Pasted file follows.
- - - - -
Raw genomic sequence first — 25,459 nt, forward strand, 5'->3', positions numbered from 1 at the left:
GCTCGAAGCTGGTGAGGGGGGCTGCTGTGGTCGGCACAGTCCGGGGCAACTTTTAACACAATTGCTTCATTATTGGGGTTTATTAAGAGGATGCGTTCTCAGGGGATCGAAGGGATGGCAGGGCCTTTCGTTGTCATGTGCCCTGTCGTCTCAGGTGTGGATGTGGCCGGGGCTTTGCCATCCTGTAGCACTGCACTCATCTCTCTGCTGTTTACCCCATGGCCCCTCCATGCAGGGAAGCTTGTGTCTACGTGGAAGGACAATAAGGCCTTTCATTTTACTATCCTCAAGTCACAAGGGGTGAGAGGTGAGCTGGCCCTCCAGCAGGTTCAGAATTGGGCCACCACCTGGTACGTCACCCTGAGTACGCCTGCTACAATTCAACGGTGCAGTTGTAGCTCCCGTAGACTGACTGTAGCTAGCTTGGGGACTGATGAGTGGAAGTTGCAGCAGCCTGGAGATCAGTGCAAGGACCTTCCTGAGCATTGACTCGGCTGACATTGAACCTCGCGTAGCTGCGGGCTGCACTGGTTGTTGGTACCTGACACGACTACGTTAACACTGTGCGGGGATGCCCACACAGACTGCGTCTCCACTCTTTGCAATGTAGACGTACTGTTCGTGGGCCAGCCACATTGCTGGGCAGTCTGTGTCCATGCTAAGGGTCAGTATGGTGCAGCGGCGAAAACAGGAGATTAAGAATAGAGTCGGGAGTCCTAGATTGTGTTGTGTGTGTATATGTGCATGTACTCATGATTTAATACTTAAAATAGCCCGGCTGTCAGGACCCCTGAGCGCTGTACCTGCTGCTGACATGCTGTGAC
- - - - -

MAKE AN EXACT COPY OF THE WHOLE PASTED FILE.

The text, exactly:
Raw genomic sequence first — 25,459 nt, forward strand, 5'->3', positions numbered from 1 at the left:
GCTCGAAGCTGGTGAGGGGGGCTGCTGTGGTCGGCACAGTCCGGGGCAACTTTTAACACAATTGCTTCATTATTGGGGTTTATTAAGAGGATGCGTTCTCAGGGGATCGAAGGGATGGCAGGGCCTTTCGTTGTCATGTGCCCTGTCGTCTCAGGTGTGGATGTGGCCGGGGCTTTGCCATCCTGTAGCACTGCACTCATCTCTCTGCTGTTTACCCCATGGCCCCTCCATGCAGGGAAGCTTGTGTCTACGTGGAAGGACAATAAGGCCTTTCATTTTACTATCCTCAAGTCACAAGGGGTGAGAGGTGAGCTGGCCCTCCAGCAGGTTCAGAATTGGGCCACCACCTGGTACGTCACCCTGAGTACGCCTGCTACAATTCAACGGTGCAGTTGTAGCTCCCGTAGACTGACTGTAGCTAGCTTGGGGACTGATGAGTGGAAGTTGCAGCAGCCTGGAGATCAGTGCAAGGACCTTCCTGAGCATTGACTCGGCTGACATTGAACCTCGCGTAGCTGCGGGCTGCACTGGTTGTTGGTACCTGACACGACTACGTTAACACTGTGCGGGGATGCCCACACAGACTGCGTCTCCACTCTTTGCAATGTAGACGTACTGTTCGTGGGCCAGCCACATTGCTGGGCAGTCTGTGTCCATGCTAAGGGTCAGTATGGTGCAGCGGCGAAAACAGGAGATTAAGAATAGAGTCGGGAGTCCTAGATTGTGTTGTGTGTGTATATGTGCATGTACTCATGATTTAATACTTAAAATAGCCCGGCTGTCAGGACCCCTGAGCGCTGTACCTGCTGCTGACATGCTGTGAC